Skip to main content Quasi-Experimental Evaluation

The basic structure of a quasi-experimental evaluation involves examining the impact of an intervention by taking measurements before and after it is implemented. An evaluation may examine the impact of an intervention on crime levels or whether an intervention has changed the perception of individuals. The actual process of conducting a quasi-experimental evaluation is often complex as inferring cause and effect is often difficult (Sherman et al, 1997). Evidence should be collected to ascertain whether any change that has occurred is due to the intervention being researched or other causes, known as confounding variables. Sherman et al (1997) developed a 5-point scale called the Maryland Scientific Method Scale (SMS) to evaluate the methodological quality of studies and the authors indicate that confidence in the results is highest at level 5 and level 3 should be the minimum level required to achieve reasonably accurate results. The criteria for each level of the scale are:

Level 1: Correlation between a prevention programme and a measure of crime at one point in time (e.g. areas with CCTV have lower crime rates than areas without CCTV)

Level 2: Measures of crime before and after the programme, with no comparable control conditions (e.g. crime decreased after CCTV was installed)

Level 3: Measures of crime before and after the programme in experimental and control conditions (e.g. crime decreased after CCTV was installed in an experimental area, but there was no decrease in crime in a comparable area)

Level 4: Measures of crime before and after in multiple experimental and control units, controlling for the variables that influence crime (e.g. victimisation of premises under CCTV surveillance decreased compared to victimisation of control premises, after controlling for features of premises that influenced their victimisation)

Level 5: Random assignment of program and control conditions to units (e.g. victimisation of premises randomly assigned to have CCTV surveillance decreased compared to victimisation of control premises)
(Farrington, 2002)

When researching the impact of security technologies it is very difficult to achieve level 5 on the SMS because interventions are often implemented across areas and groups without any scope for random assignment. Research within real world settings has to take account of ethical issues. For example, a researcher cannot dictate whether certain groups experience one technological security sanction (e.g. electronic monitoring) and another group are deprived of the sanction (Finn and Muirhead-Steves, 2002: 309; Bonta et al, 2000a: 324). A range of independent variables have been used to measure the impact of security technologies including recorded crime levels across target areas (e.g. Welsh and Farrington, 2002, 2008), recidivism rates of offenders (Finn and Muirhead-Steves, 2002) and public attitudes (e.g. Gill et Spriggs, 2005d).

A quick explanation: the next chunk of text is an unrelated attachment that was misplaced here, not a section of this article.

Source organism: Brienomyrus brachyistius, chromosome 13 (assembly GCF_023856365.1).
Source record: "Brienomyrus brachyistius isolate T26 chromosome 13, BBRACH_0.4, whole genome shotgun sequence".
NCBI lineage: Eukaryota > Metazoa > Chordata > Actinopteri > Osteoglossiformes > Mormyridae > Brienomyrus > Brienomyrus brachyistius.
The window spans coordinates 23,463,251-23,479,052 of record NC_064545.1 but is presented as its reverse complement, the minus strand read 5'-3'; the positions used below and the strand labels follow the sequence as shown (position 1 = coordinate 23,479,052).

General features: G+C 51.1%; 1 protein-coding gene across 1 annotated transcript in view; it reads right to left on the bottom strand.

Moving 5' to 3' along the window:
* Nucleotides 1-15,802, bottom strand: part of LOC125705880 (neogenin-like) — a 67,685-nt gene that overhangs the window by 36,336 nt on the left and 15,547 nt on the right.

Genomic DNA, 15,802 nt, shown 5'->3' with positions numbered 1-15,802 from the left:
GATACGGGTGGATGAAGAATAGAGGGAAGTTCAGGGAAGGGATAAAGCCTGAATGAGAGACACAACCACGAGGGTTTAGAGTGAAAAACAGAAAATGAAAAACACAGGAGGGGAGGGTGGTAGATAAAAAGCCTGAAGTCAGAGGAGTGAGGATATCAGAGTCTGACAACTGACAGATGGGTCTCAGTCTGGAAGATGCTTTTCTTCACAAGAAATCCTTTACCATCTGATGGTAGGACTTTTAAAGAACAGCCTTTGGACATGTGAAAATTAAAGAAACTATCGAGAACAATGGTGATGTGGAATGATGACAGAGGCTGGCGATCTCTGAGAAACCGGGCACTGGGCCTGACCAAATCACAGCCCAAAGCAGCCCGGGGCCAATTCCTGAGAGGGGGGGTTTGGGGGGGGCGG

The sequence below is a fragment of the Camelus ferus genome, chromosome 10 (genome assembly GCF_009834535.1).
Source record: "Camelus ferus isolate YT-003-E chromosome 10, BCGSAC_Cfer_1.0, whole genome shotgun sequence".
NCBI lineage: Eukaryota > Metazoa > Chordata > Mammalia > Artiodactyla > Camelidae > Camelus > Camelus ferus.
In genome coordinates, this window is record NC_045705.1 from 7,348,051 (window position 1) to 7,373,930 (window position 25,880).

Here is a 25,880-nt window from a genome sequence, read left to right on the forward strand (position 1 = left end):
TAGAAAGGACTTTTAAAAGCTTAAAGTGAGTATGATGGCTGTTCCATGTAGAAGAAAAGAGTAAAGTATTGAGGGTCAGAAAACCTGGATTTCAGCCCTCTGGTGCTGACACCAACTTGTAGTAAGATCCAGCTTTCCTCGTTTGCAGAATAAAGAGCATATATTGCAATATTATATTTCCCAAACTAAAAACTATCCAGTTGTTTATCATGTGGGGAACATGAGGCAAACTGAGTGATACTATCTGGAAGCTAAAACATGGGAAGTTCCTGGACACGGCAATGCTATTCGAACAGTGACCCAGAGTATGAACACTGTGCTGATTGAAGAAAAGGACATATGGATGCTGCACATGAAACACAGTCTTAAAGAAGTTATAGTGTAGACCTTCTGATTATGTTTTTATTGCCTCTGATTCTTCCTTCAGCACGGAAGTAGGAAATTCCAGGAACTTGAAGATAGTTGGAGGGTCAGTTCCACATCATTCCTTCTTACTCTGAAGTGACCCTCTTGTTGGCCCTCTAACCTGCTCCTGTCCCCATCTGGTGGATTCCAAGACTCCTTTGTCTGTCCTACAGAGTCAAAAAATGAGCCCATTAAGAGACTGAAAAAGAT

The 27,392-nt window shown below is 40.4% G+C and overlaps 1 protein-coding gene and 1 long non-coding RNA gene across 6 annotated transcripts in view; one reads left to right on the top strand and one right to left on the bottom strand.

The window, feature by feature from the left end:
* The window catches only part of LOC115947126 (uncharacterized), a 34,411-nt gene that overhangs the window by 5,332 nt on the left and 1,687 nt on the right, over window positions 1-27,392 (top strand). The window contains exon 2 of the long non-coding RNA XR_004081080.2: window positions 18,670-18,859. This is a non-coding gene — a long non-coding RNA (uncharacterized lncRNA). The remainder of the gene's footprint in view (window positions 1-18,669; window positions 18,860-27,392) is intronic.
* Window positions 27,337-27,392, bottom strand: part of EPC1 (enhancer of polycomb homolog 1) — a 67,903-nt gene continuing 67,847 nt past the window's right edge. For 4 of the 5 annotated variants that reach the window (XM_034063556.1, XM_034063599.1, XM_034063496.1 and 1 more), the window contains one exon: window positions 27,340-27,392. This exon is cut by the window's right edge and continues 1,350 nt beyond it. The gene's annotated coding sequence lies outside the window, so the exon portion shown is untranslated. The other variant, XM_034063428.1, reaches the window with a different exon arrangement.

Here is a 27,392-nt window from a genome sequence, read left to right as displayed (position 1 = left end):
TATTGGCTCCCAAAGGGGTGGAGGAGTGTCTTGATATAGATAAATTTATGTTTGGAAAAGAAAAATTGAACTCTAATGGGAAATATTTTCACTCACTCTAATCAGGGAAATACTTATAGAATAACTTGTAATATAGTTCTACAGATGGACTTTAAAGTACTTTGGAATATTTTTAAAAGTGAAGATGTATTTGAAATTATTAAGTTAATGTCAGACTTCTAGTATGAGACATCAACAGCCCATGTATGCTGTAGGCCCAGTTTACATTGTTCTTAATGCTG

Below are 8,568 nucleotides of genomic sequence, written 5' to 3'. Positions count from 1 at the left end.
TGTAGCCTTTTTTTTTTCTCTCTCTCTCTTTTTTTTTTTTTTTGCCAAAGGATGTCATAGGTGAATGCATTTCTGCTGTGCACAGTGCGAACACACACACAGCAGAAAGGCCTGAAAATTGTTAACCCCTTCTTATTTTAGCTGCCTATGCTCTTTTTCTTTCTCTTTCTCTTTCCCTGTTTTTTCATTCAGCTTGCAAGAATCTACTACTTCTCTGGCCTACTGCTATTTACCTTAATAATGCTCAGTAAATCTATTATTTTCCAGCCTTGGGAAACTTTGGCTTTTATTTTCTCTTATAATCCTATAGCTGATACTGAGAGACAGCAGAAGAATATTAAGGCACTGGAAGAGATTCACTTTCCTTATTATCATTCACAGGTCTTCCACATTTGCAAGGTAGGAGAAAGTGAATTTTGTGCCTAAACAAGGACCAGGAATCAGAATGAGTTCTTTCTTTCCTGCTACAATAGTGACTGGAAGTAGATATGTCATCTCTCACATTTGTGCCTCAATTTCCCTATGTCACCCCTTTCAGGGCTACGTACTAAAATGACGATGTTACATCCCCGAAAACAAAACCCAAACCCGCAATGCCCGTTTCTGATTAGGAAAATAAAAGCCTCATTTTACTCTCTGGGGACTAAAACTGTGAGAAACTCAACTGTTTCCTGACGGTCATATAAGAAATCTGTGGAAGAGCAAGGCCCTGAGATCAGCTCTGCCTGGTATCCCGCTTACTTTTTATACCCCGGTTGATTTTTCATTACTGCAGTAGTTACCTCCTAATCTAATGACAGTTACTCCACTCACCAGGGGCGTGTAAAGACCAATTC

One of the main difficulties in conducting real world research is identifying suitable control units. Ideally control and experimental units are identical and then when an intervention is introduced into the experimental unit any difference between the two units can be attributed to the intervention. Problems can occur matching control and experimental conditions especially when examining the impact of interventions within real world settings such as cities and towns. Over an evaluation period inconsistent changes may occur across the two conditions that mean it is no longer valid to compare the two conditions. Security technologies are rarely implemented as an isolated measure and therefore it is often difficult to unpick their impact from quantitative measures taken from experimental and control areas. For example, levels of detected crimes are often used to evaluate CCTV but a range of activities can impact on crime levels, therefore the impact of the cameras can be difficult to isolate.

An important issue that needs to be factored into any evaluation is displacement. An intervention may simply displace a problem to another area or make the offenders change the type of crime they commit, how they commit crimes and/or the times when they commit crimes (Repetto, 1976). Advocates of situational techniques have acknowledged that it is nearly impossible to find evidence showing that displacement has not occurred and this is an inherent weakness of research on displacement (Barr and Pease, 1990; Clarke, 2004). A fuller understanding of displacement effects can be gained by integrating research methodologies. For example, some forms of geographical displacement can be measured by examining crime trends in buffer zones around intervention areas (Gill and Spriggs, 2005) or by looking in detail at offending patterns within intervention areas. Interviewing offenders can provide evidence related to whether interventions cause them to change their offending behaviour either temporally or how they committed crimes.

The Campbell Collaboration ( advocate conducting systematic evaluations on a range of research studies to 'estimate the average effect size in evaluations' (Welsh and Farrington, 2008: 12). This type of research does not produce new empirical data but draws together the findings from a range of studies and is referred to as a meta-analysis.